if the actual data of any scene does not match the expected data of the corresponding scene, generating a result indicating a verification failure;
if the actual data of each scene matches the expected data of the corresponding scene, generating a result indicating a verification success;
reconstructing the animation from the actual data captured;
capturing actual reconstructed data of each scene at each of the time points while the reconstructed animation is running;
comparing the actual reconstructed data of each scene with the actual data of the corresponding scene to determine whether the actual reconstructed data of each scene matches the actual data of the corresponding scene;
if the actual reconstructed data of any scene does not match the actual data of the corresponding scene, generating a result indicating a verification failure; and
if the actual reconstructed data of each scene matches the actual data of the corresponding scene and if the actual data of each scene matches the expected data of the corresponding scene, generating a result indicating a verification success.
2. The method of claim 1, further comprising:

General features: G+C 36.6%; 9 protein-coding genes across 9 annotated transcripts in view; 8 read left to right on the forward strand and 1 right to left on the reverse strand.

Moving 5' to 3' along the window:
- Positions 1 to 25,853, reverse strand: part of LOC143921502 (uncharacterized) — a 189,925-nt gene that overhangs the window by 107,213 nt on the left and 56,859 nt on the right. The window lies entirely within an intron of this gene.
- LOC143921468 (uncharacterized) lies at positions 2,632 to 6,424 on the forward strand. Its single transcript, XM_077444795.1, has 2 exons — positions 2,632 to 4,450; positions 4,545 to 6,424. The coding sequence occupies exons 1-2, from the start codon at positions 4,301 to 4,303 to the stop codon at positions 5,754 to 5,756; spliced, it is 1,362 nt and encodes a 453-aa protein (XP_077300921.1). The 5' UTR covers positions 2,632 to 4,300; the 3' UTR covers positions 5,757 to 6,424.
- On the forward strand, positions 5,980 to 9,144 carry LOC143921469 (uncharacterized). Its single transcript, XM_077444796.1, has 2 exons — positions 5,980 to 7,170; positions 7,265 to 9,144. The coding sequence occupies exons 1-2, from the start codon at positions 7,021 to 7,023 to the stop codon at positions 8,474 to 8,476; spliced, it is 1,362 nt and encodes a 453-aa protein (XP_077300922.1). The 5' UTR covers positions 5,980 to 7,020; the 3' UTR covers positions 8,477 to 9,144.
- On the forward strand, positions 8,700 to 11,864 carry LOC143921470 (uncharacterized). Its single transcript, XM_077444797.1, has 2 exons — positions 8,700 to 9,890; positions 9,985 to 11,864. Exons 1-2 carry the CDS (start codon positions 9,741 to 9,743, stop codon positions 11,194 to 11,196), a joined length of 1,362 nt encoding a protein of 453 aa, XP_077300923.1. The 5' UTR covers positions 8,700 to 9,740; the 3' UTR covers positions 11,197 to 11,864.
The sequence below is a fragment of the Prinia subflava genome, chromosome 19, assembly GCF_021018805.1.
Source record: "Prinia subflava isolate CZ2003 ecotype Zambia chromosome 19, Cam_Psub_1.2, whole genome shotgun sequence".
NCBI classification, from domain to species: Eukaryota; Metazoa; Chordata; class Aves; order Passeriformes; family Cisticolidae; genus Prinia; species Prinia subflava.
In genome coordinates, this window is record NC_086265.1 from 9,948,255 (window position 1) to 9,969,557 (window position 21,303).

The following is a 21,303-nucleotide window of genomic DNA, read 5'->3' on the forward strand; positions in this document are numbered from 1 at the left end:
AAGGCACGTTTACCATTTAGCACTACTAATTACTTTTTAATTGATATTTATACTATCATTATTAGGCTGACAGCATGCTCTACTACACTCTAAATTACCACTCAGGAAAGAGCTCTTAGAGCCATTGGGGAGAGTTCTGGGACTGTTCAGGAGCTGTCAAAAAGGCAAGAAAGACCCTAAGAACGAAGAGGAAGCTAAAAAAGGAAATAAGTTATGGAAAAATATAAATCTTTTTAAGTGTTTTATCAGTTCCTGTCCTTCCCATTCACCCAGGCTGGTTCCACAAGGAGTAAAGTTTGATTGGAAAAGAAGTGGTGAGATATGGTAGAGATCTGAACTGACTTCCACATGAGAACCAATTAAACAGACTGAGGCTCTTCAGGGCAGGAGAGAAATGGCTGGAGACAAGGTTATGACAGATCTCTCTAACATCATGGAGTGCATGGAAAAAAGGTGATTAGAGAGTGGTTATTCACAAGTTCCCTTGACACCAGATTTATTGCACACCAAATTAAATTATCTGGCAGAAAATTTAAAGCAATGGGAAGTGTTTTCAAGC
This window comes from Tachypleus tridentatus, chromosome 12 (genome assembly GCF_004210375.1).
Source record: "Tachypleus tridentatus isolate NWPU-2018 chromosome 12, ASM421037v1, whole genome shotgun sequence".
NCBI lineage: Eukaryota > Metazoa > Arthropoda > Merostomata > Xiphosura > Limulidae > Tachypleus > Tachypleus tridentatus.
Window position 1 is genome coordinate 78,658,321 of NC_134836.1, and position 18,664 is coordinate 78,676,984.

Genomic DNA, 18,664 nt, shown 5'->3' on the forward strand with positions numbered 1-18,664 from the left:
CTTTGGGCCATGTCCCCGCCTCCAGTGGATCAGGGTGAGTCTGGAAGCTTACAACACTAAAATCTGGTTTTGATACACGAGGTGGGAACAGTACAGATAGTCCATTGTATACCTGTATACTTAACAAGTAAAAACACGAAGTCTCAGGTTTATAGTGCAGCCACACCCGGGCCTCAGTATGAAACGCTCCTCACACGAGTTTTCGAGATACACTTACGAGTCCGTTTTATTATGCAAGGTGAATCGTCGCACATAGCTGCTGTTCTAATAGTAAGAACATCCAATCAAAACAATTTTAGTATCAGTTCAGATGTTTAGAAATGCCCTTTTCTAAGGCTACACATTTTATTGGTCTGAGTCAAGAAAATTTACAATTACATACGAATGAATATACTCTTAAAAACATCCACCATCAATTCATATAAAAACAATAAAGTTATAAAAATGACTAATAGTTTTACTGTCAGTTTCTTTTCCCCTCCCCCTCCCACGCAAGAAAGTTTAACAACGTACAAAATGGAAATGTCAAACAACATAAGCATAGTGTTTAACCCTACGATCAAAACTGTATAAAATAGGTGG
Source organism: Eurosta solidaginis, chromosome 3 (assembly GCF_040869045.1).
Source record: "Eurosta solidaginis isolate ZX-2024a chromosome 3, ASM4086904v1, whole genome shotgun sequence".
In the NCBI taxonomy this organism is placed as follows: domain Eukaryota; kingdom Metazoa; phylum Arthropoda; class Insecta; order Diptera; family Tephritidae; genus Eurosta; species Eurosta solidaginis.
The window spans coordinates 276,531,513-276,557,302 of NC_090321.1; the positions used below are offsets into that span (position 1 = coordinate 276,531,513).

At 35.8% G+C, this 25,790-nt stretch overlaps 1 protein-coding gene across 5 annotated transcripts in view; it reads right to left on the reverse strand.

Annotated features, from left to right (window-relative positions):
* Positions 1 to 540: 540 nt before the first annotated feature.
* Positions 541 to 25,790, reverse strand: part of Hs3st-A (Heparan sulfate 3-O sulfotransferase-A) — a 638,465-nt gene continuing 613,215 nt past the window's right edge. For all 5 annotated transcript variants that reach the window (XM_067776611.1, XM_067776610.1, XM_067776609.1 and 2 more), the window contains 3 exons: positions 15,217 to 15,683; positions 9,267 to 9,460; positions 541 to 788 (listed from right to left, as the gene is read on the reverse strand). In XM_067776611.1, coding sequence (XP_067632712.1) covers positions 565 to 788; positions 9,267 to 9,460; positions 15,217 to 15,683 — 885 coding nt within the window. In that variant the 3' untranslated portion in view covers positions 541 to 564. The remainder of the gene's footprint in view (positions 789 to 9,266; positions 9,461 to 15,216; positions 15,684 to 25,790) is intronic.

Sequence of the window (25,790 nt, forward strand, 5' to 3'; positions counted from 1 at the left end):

storing the expected data of each scene;
storing the actual data of each scene;
logging the actual data of each scene;
storing the actual reconstructed data of each scene; and
logging the actual reconstructed data of each scene.
3. The method of claim 1, wherein capturing actual data of each scene includes taking a first set of screenshots of the animation at each corresponding time point, and wherein capturing actual reconstructed data of each scene includes taking a second set of screenshots of the reconstructed animation at each corresponding time point.
4. The method of claim 3, wherein comparing the actual reconstructed data of each scene with the actual data of the corresponding scene includes comparing the second set of screenshots with the first set of screenshots to determine whether the actual reconstructed data of each scene matches the actual data of the corresponding scene.